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Researchers Highlight Special Considerations for Managing HS in Certain Populations


As potential new treatment options emerge for hidradenitis suppurativa (HS), an inflammatory condition, researchers emphasized the importance of clinicians being prepared to manage patients that have additional health factors.

Researchers of a new paper have outlined treatment strategies for certain patients with hidradenitis suppurativa (HS) whose treatment requires further considerations, such as those who are pregnant or those with comorbid conditions such as inflammatory bowel disease (IBD).

As potential new treatment options continue to emerge for the inflammatory condition, the researchers emphasized the importance of clinicians being prepared to manage these patients that have additional health factors.

“An increased interest in the management of HS has elucidated potential new avenues of treatment and provided clinicians the opportunity to curate a treatment regimen appropriate for their patients,” wrote the group. “In special populations, such as those who are pregnant, lactating, or suffering from a comorbid condition (IBD, cancer), clinicians must identify appropriately safe treatment agents.”

Pregnancy and lactation

HS is disproportionately prevalent among women of childbearing age, and treatment is further complicated in this population as many first-line options are contraindicated for patients who are pregnant or lactating. According to the researchers, retinoids must be avoided in all pregnant or lactating patients.

Use of oral tetracyclines is not advised after 5 weeks of pregnancy because tetracyclines cross the placenta and bind to calcium in the fetus, causing congenital defects. For patients breastfeeding, short-term use of tetracyclines is considered acceptable due to there being low levels in breast milk.

Systemic antibiotics like clindamycin is considered safe for both groups, and intravenous ertapenem is considered acceptable if needed and if there are no better options available. The combination of clindamycin with rifampin may also be considered in cases of mild to moderate HS. Rifampin has been studied in observational studies of over 2000 pregnant women, which showed no teratogenic effects at normal dosages. The treatment is also considered safe during lactation. With a risk of postnatal hemorrhage associated with rifampin, the researchers suggest coadministration of Vitamin K.

For topical treatments, various options, including chlorhexidine and benzol peroxide, are considered generally safe in both types of patients.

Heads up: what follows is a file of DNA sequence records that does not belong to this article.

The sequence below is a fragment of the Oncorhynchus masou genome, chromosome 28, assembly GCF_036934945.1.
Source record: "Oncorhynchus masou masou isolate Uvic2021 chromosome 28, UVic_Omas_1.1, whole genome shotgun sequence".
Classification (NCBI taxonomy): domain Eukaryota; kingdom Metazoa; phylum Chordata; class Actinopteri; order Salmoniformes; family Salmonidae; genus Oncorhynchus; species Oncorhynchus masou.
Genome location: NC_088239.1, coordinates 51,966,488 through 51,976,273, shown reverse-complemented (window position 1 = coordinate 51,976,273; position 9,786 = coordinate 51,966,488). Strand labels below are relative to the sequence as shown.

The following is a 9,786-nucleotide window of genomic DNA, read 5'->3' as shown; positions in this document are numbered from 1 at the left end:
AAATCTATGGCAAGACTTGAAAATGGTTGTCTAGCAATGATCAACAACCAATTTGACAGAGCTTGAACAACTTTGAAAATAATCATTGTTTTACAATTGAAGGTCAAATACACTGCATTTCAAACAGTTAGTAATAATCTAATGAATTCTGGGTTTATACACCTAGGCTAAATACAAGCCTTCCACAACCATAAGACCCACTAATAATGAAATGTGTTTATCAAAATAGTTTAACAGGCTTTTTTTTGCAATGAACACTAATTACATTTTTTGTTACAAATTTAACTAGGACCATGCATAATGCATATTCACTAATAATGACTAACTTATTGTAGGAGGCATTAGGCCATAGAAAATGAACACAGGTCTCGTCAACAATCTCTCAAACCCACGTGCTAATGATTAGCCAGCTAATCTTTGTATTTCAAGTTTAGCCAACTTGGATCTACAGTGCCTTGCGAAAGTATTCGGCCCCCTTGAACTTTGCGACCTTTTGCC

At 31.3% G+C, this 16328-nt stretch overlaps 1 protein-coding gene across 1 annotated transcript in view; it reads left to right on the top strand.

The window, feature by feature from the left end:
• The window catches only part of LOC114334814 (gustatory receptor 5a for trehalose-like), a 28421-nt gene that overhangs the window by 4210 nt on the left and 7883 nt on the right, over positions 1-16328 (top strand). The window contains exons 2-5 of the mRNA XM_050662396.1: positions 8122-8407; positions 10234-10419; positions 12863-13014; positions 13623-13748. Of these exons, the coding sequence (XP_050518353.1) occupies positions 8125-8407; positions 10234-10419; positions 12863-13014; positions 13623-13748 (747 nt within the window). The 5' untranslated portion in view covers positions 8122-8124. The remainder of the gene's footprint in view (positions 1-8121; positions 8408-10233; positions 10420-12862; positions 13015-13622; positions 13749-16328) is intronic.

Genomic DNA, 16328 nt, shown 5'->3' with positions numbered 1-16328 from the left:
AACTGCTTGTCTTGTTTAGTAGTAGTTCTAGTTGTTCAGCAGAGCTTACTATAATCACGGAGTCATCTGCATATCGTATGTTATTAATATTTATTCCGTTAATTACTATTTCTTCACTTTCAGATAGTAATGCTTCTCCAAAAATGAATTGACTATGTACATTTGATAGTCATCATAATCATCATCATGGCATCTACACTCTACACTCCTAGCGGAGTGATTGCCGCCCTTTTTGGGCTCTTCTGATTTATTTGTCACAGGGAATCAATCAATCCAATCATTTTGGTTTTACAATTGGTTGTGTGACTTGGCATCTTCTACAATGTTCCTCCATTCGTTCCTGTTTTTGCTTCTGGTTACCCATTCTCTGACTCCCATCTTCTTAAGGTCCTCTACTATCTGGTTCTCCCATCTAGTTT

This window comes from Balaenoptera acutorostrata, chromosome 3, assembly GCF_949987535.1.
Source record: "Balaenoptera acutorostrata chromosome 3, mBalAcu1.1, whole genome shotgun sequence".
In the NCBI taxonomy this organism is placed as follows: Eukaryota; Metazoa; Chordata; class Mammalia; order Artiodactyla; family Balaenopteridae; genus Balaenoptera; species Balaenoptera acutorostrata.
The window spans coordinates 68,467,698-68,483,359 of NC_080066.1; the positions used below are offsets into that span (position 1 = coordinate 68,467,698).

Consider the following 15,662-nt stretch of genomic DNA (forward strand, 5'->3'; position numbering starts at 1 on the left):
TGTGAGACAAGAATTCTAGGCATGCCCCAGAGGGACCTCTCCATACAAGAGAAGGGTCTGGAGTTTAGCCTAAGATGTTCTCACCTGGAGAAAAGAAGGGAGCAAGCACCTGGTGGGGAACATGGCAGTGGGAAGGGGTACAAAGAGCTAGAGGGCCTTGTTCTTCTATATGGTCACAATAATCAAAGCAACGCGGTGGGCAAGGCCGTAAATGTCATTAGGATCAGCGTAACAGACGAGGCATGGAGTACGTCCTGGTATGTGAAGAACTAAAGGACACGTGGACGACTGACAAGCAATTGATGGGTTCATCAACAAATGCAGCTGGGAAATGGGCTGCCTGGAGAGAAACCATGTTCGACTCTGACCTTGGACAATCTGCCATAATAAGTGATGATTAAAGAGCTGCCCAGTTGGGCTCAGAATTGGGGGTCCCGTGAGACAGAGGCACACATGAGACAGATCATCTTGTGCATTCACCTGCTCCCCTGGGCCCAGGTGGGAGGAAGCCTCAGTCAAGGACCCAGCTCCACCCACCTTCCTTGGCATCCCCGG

Among biologics, the researchers explained, “Clinicians should evaluate the individual risk of biologic agents for their HS patients during pregnancy and lactation. Tumor necrosis factor (TNF)-a inhibitors that have been shown to be effective in HS include adalimumab and infliximab, both classified as category B. Based on current evidence, adalimumab is deemed compatible for pregnancy and lactation given no increased rate of adverse effects on the developing fetus or nursing infant.”


Special considerations of HS are also warranted in the case of cancer or IBD. There has been some evidence suggesting that immune-suppressing agents can increase the risk of cancer; for example, some research has indicated that TNF inhibitors may increase the risk of skin cancer, although more recent studies—albeit mainly among patients with IBD and inflammatory arthritis—have indicated that there is no increased risk of developing cancer.

To date, there have been nearly 140 cases of cutaneous squamous cell carcinoma (SCC)—a rare, potentially life-threatening complication of long-term HS—although the reason behind the predisposition is not understood.

“A recent theory known as the ‘immunocompromised cutaneous district’ states that chronically diseased regions of skin have dysfunctional immune control, thus predisposing the area of skin to an increased risk of malignant transformation,” wrote the researchers, who noted that the disease has mainly been seen in male smokers with chronic HS of the gluteal region. “In the case of HS, dysfunctional immune control manifests as chronic lymphedema and may play an important role in the development of SCC. Smoking, chronic inflammation, and HPV infection are factors that are also thought to contribute to the risk of developing SCC in HS.”

Significant associations between HS and IBD have also been documented, with treatment of patients with both conditions varies based on disease location and severity as well as treatment response. TNF inhibitors, such as adalimumab and infliximab, are effective in both conditions and are typically used when patients do not respond to more conventional treatment.


Aldana I, Sanyi A, Mayo T. Treating hidradenitis suppurativa in special populations: Pregnancy, lactation, and comorbid conditions. Dermatol Rev. Published online March 28, 2022. doi: 10.1002/der2.125

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